Supporting Someone with Autism

Autism support

Autism is a neurological disorder that affects the way a person communicates and interacts with others. It can be mild, moderate, or severe, and it occurs in all ethnic and socioeconomic groups. People with ASD can have a wide range of symptoms, which is why the disorder is often called a "spectrum" disorder. Some people with ASD are nonverbal, while others may speak but have difficulty carrying on a conversation. Some people with ASD excel in visual or musical abilities. According to, more than half of the people in the US diagnosed with Autism do not have an intellectual disability, and have average or above average intelligence.

The cause of ASD is currently unknown, though research suggests that it may be caused by a combination of genetic and environmental factors. ASD affects four times as many boys as girls. The Centers for Disease Control and Prevention (CDC) estimates that 1 in 59 children in the United States has been diagnosed with ASD. There is no cure for ASD, but treatments can help manage symptoms and improve functioning. The most effective treatment plans will involve a team of professionals, including therapists, counselors, and physicians. Applied behavioral analysis (ABA) is one type of therapy that has been shown to be effective in treating ASD symptoms. ABA involves breaking down tasks into small steps and teaching new skills through repetition and positive reinforcement. Occupational therapy, speech therapy, and physical therapy can also be helpful in treating symptoms of ASD.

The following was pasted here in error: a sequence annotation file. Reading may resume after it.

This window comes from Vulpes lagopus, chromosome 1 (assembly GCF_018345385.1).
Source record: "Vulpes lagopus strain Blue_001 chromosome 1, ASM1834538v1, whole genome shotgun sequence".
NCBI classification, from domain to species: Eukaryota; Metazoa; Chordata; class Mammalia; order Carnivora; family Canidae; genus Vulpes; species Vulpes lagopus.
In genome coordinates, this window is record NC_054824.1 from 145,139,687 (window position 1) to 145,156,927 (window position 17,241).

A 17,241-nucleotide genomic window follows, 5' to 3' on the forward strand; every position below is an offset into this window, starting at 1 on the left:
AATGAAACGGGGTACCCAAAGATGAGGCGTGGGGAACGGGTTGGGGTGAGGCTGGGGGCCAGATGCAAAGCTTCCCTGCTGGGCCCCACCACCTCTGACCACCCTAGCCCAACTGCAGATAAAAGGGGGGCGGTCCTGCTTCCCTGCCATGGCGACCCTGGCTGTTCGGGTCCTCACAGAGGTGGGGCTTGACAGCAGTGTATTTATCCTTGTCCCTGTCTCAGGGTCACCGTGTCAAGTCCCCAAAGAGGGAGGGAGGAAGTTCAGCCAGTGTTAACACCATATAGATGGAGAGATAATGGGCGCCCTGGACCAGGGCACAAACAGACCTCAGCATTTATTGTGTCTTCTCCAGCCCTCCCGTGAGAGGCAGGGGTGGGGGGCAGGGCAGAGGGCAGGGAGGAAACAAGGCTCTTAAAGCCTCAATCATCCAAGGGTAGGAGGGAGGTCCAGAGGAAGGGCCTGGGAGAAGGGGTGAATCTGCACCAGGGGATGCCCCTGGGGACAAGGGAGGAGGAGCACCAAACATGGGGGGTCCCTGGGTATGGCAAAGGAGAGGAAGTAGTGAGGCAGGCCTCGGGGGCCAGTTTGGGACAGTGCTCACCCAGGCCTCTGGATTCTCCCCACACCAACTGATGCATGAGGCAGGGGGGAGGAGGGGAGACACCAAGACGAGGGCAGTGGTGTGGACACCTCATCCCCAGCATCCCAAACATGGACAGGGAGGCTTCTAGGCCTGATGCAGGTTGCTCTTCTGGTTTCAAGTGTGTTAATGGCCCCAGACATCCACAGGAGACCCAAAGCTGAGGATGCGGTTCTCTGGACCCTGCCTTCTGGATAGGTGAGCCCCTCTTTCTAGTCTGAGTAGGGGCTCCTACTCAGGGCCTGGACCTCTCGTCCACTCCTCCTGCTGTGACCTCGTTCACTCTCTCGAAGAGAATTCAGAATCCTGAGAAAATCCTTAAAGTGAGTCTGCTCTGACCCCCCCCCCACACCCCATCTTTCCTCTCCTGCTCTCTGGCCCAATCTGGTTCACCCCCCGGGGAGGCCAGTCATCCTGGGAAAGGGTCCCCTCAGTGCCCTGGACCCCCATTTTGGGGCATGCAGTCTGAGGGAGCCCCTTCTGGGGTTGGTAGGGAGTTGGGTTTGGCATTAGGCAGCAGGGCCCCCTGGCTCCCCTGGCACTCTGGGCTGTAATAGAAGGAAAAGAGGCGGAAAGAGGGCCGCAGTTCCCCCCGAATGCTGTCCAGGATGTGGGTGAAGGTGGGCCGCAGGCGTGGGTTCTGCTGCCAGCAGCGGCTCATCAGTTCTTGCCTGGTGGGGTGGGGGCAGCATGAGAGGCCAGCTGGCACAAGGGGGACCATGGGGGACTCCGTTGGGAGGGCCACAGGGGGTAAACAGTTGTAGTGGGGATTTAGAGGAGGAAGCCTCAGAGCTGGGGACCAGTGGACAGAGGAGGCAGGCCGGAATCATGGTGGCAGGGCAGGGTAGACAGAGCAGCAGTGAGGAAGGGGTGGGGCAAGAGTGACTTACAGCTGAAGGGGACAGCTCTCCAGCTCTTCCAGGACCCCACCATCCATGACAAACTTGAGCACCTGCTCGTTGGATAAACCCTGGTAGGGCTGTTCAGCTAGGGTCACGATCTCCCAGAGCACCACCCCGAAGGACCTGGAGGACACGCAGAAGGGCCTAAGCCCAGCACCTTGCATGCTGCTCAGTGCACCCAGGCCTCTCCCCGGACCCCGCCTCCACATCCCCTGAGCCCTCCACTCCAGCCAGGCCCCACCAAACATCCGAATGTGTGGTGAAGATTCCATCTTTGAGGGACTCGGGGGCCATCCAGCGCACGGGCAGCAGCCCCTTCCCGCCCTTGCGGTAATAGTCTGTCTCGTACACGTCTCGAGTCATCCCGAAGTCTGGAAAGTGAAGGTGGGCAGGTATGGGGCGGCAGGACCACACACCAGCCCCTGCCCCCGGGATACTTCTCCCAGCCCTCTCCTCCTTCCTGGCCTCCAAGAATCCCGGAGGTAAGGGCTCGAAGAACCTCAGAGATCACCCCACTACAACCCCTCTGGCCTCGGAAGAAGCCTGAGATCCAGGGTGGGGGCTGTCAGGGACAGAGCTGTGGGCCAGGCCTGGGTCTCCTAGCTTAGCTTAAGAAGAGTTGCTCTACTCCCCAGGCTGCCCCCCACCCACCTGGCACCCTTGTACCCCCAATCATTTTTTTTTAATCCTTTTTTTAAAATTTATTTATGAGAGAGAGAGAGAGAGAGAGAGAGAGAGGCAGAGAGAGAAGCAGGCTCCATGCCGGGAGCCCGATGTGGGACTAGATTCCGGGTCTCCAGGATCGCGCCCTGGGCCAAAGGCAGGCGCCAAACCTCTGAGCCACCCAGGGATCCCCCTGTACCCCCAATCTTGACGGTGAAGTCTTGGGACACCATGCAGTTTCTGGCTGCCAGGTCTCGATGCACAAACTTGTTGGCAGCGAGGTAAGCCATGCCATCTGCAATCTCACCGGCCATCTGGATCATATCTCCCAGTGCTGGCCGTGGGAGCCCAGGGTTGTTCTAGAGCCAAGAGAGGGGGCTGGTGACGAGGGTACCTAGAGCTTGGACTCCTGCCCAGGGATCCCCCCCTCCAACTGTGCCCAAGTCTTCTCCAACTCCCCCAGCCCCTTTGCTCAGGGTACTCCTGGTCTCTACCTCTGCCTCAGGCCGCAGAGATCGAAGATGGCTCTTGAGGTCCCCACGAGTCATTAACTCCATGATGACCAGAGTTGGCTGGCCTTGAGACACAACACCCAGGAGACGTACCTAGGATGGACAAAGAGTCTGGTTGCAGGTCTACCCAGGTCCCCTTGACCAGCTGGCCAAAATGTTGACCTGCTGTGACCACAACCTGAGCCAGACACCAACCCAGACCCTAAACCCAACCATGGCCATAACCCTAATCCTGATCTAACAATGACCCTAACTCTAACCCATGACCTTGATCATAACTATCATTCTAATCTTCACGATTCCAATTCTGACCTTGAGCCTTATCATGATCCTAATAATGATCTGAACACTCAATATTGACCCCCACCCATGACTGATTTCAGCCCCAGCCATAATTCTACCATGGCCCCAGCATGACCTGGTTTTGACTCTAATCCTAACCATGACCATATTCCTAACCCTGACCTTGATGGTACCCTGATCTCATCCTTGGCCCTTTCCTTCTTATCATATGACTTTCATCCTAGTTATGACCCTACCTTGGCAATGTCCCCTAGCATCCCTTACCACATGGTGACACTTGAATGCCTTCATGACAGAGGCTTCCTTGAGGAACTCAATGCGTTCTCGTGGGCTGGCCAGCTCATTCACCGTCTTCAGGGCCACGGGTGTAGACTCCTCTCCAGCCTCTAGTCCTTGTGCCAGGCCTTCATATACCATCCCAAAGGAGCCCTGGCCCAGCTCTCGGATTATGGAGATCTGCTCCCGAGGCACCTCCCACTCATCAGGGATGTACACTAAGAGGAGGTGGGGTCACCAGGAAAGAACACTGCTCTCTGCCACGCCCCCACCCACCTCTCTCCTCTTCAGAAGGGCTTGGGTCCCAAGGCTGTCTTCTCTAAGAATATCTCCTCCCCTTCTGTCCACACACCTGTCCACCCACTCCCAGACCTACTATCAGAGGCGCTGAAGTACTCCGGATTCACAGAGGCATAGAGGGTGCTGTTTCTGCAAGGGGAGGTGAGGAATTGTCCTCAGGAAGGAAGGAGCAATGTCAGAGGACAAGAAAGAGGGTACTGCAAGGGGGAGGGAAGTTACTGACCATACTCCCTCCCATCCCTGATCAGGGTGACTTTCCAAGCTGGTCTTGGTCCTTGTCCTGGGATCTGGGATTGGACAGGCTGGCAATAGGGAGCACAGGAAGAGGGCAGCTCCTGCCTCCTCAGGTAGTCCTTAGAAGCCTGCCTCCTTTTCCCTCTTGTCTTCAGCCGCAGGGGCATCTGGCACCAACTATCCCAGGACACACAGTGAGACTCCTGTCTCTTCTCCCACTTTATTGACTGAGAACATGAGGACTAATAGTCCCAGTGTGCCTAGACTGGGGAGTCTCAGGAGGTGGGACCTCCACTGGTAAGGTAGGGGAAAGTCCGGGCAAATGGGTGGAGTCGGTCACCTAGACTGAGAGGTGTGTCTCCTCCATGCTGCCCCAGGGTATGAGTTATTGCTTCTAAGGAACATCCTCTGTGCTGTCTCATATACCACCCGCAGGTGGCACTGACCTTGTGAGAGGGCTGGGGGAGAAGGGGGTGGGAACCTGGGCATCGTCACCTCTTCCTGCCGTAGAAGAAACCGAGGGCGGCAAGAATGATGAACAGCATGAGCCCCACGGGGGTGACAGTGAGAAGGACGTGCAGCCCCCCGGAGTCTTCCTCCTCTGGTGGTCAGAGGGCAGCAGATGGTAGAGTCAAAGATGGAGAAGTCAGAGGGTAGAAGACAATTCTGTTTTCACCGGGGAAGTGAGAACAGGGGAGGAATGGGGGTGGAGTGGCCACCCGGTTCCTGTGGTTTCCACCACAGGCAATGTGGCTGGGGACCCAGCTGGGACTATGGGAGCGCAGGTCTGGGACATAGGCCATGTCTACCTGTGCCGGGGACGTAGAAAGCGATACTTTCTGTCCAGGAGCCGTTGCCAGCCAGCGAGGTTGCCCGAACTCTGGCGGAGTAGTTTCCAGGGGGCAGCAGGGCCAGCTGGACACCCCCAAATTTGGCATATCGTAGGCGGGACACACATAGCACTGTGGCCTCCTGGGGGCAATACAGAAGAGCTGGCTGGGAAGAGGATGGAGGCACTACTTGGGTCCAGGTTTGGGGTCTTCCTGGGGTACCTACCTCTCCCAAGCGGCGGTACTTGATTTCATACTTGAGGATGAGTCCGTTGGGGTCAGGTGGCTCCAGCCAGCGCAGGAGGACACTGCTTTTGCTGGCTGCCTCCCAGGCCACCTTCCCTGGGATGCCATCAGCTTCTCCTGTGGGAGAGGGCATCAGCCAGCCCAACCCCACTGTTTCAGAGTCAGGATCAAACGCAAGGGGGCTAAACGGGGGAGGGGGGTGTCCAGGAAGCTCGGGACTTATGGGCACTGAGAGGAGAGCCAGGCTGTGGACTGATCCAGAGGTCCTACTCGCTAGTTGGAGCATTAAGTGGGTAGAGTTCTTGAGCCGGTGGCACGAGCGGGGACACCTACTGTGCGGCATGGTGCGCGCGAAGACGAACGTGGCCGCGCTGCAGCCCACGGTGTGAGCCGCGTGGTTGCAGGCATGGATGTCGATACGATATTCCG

With the right support, people with autism can lead fulfilling and successful lives. Here are some things you can do to support someone with autism:

1. Educate yourself about autism

The first step in supporting someone with autism is to educate yourself about the condition. This will help you understand what the person is experiencing and how to best communicate with and support them. There are many resources available online and from your local library.

2. Be patient and understanding

People with autism may communicate or interact differently than you are used to. They may have difficulty understanding social cues or making eye contact. It is important to be patient and understanding when communicating with someone with autism. Give them time to process what you are saying and respond in their own way and at their own pace.

3. Respect their boundaries

People with autism may have difficulty understanding personal space boundaries. They may stand too close or touch people without waiting for permission first. It is important to respect their boundaries and not force them to interact in ways that make them uncomfortable. Explain personal space boundaries in a way that they can understand and give them the opportunity to practice respecting those boundaries.

4. Advocate for their needs

People with autism may need additional support in school, at work, or in social situations. It is important to advocate for their needs so that they can participate fully in life experiences. This may include working with schools or employers to create an accommodating environment or connecting them with social groups or activities that cater to their interests.